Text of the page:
Chicago will pay out $6.2 million for mass arrests at anti-war protest
In February, the National Lawyers Guild reached a $6.2 million settlement in the case of Vodak v City of Chicago, which arose from the arrest of 800 protesters on the night the 2003 U.S. invasion of Iraq began. The case is named after Kevin Vodak, an attorney who attended the protest as a legal observer for the National Lawyers Guild. Vodak was arrested along with the protesters. Under Mayor Emanuel, the city has frustrated attempts by organizers to get permits for protests against NATO/G8. Emanuel has attempted to force drastic changes to ordinances governing protests, trying to restrict the right to protest. Fight Back! posed questions to Jim Fennerty, one of the lawyers in this nine-year legal fight for the right to protest. Fight Back!: What is the Vodak case about?
Jim Fennerty: On March 20, 2003 almost 800 anti-war protesters were arrested on Chicago Avenue in Chicago. Prior to the arrest between 10 and15,000 anti-war protesters who were protesting the start of the Iraq war were escorted by the Chicago Police as they marched from Federal Plaza in downtown Chicago over to Lake Shore Drive where they proceeded to walk north on Lake Shore Drive and then exited on Oak Street.
When the protesters exited on Oak Street they were met by a line of police at Michigan Avenue and were not allowed to cross Michigan Avenue or march down Michigan Avenue and return to Federal Plaza. After waiting over an hour the police told some marchers that they could go back the way they came. Others in the march, who could not hear the police, on their own started marching back to Inner Lake Shore Drive and eventually on to Chicago Avenue after being allowed by the police. The marchers again marched to Michigan Avenue where they were met by another police line preventing them from crossing Michigan Avenue or marching down Michigan Avenue and back to Federal Plaza.
On Chicago Avenue the protesters were surrounded by the Chicago Police and detained up to three hours. In the detained crowd, besides protesters, there were joggers, people who just got off the bus, workers who just got off of work and shoppers. The protesters were peaceful and some were chanting that they just wanted to go home. None of the people detained were ever given orders by the police to disperse or an opportunity to leave.
Eventually the police started to arrest people and to put them into police wagons or buses. Hundreds were taken to jail where many were charged with misdemeanors and had to attend court. Hundreds of people taken to jail were released, some spending 40 hours in jail because they could not be identified by a police officer that they were at Chicago and Michigan Avenues. Several hundred others were detained on the street up to three hours before being released.
The Chicago chapter of the National Lawyers Guild called for volunteers to represent everyone who was charged with a crime. After several appearances in court all the people who the Guild attorneys represented had their charges dismissed.
At the same time several of these same Guild attorneys filed a class action law suit challenging the unconstitutional arrest of the people who were arrested or detained on Chicago Avenue. After almost nine years of litigation where over 100 people were deposed, the City of Chicago decided to settle the class action on the eve of trial for $6.2 million.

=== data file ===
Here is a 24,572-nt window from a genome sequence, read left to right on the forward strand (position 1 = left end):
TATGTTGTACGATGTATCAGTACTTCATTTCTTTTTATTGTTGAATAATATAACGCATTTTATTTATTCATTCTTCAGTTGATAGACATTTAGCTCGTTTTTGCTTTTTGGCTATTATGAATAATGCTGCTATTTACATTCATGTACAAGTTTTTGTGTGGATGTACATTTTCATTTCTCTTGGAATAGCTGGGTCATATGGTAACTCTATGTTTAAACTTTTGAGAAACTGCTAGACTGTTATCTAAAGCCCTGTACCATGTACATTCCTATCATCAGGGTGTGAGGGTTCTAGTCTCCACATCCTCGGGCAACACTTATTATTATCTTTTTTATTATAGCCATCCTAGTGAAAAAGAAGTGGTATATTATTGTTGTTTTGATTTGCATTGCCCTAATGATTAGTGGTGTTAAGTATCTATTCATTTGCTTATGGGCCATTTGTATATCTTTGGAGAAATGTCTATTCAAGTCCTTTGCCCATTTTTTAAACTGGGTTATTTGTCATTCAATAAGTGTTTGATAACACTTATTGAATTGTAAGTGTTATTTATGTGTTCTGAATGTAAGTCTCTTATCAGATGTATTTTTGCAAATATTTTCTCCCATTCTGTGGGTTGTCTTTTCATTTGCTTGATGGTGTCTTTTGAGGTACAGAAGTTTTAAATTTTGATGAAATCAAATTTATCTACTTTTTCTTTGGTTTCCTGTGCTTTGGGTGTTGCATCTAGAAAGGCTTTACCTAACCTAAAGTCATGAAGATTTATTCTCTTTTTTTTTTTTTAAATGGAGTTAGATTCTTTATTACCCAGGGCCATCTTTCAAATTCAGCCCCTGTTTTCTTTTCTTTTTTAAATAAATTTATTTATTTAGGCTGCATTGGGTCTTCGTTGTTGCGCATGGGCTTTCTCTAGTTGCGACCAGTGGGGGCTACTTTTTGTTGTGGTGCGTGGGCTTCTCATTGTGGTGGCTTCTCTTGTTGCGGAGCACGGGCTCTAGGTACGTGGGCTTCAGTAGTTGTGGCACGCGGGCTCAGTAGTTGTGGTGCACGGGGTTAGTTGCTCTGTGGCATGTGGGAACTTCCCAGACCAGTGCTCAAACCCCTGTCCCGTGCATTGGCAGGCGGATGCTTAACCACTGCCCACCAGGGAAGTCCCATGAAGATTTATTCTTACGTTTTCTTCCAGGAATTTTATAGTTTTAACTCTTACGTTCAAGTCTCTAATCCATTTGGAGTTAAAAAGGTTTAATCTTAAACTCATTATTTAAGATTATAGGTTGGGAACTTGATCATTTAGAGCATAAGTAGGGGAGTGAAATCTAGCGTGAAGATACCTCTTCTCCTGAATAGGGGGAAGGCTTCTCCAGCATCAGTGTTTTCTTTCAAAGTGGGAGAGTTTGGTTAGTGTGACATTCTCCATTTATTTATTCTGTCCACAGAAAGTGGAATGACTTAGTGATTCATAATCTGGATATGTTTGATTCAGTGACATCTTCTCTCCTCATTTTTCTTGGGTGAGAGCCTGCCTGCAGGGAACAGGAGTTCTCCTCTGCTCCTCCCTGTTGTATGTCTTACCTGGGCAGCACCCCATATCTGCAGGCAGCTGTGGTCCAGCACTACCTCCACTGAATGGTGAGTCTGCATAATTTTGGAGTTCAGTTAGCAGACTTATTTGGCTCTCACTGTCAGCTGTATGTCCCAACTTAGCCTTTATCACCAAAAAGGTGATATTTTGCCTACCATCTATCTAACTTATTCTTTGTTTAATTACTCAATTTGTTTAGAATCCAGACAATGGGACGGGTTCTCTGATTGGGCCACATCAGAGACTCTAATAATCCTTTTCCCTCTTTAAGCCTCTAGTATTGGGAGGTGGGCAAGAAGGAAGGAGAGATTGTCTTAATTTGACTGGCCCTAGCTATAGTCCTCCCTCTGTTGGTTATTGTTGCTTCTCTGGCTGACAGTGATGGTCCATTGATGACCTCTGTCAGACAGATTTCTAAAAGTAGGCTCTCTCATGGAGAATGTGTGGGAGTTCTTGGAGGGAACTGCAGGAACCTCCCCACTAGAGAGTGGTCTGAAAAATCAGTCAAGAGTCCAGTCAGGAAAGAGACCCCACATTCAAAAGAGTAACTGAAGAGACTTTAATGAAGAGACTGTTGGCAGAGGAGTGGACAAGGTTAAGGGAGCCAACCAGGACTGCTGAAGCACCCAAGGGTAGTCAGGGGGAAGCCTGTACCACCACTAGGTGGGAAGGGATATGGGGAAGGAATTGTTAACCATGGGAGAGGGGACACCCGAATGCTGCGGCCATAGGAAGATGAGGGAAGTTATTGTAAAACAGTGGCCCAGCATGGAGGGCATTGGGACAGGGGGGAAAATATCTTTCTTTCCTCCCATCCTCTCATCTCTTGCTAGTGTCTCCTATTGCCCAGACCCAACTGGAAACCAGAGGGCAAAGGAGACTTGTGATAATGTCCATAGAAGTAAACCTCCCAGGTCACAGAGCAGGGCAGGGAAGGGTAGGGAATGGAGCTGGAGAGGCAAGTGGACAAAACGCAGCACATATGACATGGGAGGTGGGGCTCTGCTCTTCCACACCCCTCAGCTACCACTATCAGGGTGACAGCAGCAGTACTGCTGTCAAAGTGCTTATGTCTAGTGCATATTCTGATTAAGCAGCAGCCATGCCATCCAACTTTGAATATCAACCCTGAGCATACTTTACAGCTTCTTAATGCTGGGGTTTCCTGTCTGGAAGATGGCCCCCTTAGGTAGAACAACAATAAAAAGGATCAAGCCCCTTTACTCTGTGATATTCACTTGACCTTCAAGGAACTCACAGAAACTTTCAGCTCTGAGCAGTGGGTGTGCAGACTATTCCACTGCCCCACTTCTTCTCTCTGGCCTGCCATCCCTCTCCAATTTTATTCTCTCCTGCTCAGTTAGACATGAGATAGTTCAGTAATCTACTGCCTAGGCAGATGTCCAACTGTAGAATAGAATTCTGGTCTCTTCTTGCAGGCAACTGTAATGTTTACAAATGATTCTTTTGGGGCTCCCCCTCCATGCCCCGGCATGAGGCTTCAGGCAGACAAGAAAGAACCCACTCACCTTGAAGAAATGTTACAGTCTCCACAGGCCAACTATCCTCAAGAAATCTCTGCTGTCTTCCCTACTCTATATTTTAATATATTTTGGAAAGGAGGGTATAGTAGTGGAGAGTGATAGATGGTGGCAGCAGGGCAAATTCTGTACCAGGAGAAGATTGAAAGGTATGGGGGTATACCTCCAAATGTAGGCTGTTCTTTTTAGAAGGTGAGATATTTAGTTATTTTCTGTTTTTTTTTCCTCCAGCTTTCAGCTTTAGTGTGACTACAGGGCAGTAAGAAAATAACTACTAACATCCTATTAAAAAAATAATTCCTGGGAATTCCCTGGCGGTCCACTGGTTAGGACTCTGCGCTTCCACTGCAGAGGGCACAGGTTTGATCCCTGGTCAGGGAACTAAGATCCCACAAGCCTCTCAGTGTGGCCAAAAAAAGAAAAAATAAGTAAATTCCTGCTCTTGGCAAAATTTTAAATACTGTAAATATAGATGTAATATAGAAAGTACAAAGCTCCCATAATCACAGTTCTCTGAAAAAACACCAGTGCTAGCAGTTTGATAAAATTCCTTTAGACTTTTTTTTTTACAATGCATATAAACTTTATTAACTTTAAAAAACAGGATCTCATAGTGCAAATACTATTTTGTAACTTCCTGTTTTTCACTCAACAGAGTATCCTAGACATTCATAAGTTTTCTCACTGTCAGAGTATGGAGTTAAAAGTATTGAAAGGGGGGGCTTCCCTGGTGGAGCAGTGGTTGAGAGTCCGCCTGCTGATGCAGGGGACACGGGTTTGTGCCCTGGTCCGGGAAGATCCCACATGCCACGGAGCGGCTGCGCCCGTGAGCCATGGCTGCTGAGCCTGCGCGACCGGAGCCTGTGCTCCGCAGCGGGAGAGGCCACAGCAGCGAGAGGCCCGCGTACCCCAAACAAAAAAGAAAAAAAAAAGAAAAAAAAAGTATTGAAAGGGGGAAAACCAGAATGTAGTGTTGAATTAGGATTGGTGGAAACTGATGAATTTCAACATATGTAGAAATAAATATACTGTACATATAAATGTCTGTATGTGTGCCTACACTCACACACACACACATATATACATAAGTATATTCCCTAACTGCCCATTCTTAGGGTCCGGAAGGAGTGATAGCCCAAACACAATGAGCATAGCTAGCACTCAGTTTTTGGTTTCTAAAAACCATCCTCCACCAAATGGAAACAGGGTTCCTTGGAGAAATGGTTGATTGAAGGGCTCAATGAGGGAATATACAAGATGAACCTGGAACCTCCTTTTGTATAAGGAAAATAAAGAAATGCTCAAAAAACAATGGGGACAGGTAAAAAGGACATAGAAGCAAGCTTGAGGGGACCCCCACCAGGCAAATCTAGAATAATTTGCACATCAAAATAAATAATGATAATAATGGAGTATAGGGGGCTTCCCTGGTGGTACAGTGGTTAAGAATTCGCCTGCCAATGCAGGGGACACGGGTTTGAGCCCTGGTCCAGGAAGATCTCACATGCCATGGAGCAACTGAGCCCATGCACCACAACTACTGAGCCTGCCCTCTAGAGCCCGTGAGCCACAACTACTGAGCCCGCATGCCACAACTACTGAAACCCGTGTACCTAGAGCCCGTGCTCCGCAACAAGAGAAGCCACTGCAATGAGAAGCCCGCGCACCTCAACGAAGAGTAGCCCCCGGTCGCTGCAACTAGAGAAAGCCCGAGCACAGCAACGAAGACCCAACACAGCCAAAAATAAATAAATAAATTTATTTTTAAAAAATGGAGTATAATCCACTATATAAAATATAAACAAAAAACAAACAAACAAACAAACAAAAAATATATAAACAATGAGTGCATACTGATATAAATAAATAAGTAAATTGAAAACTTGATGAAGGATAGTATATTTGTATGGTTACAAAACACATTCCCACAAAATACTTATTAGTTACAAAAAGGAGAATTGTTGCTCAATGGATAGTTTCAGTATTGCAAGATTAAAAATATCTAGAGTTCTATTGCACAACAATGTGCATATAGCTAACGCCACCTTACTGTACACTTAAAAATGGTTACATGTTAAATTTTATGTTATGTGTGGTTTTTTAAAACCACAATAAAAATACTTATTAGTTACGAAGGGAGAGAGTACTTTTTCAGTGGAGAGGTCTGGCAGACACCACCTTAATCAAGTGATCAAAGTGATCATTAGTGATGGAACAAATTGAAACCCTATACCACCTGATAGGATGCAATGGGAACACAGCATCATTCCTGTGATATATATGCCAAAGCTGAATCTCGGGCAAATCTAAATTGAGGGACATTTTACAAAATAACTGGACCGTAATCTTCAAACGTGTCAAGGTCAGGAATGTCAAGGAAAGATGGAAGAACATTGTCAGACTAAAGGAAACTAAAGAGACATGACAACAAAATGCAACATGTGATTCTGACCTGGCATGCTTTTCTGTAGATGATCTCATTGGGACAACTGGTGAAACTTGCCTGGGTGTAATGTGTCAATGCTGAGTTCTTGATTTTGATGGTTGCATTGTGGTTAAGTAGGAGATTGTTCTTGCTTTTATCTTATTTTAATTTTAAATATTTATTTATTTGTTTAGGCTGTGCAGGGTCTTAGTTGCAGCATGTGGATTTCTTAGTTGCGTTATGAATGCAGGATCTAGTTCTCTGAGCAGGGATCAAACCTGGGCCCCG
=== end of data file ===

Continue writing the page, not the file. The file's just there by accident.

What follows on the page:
Fight Back!: Why did the city settle?
Fennerty: Because they knew that they were going to lose big time at trial. Two years earlier a federal judge agreed with the city that the police were immune from suit because the law was not established in this federal district that before you could arrest non-violent protesters you had to give them an order to disperse and an opportunity to leave. Also the judge held that the protesters could be arrested because they were marching without a permit.
On appeal to the 7th Circuit the court reversed the district court judge and held that the law was that protesters could not be rounded up and arrested without giving them a notice to disperse, which all could hear, and an opportunity to leave. The court also held that since the protest was a spontaneous demonstration, they could march without a permit.
Also the police defended the case on their statements that the protesters were violent, destroyed property and were charging the police lines. Nothing could be further from the truth. The police videos showed peaceful demonstrators who, when they got to Chicago Avenue just wanted to go home.
Fight Back!: Does this impact on the plans for the May 19 march against the NATO/G8 War & Poverty Agenda and other protests during the NATO/G8 summits?
Fennerty: Already the City has stated that they have changed their procedures for mass arrests. Recently during the arrest of Occupy Chicago the police have given individual orders to disperse and opportunity to leave before making arrests. Will this mean that during the NATO/G8 protests the Chicago Police will follow the constitution remains to be seen.
Note: the Coalition Against NATO/G8 War & Poverty Agenda (CANG8) won permits from the City of Chicago to rally in Daley Plaza and march to McCormick Place. While the Secret Service is threatening to revoke the permits in service of the National Special Security Event, CANG8 is determined to go forward with a family friendly, permitted march on May 19. CANG8 continues to demand that Mayor Emanuel stop vilifying protesters as violent; that Police Superintendent McCarthy stop threatening protesters with mass arrests and that the Obama administration and Homeland Security Director Napolitano, who is over Secret Service, respect the permits granted by the City of Chicago.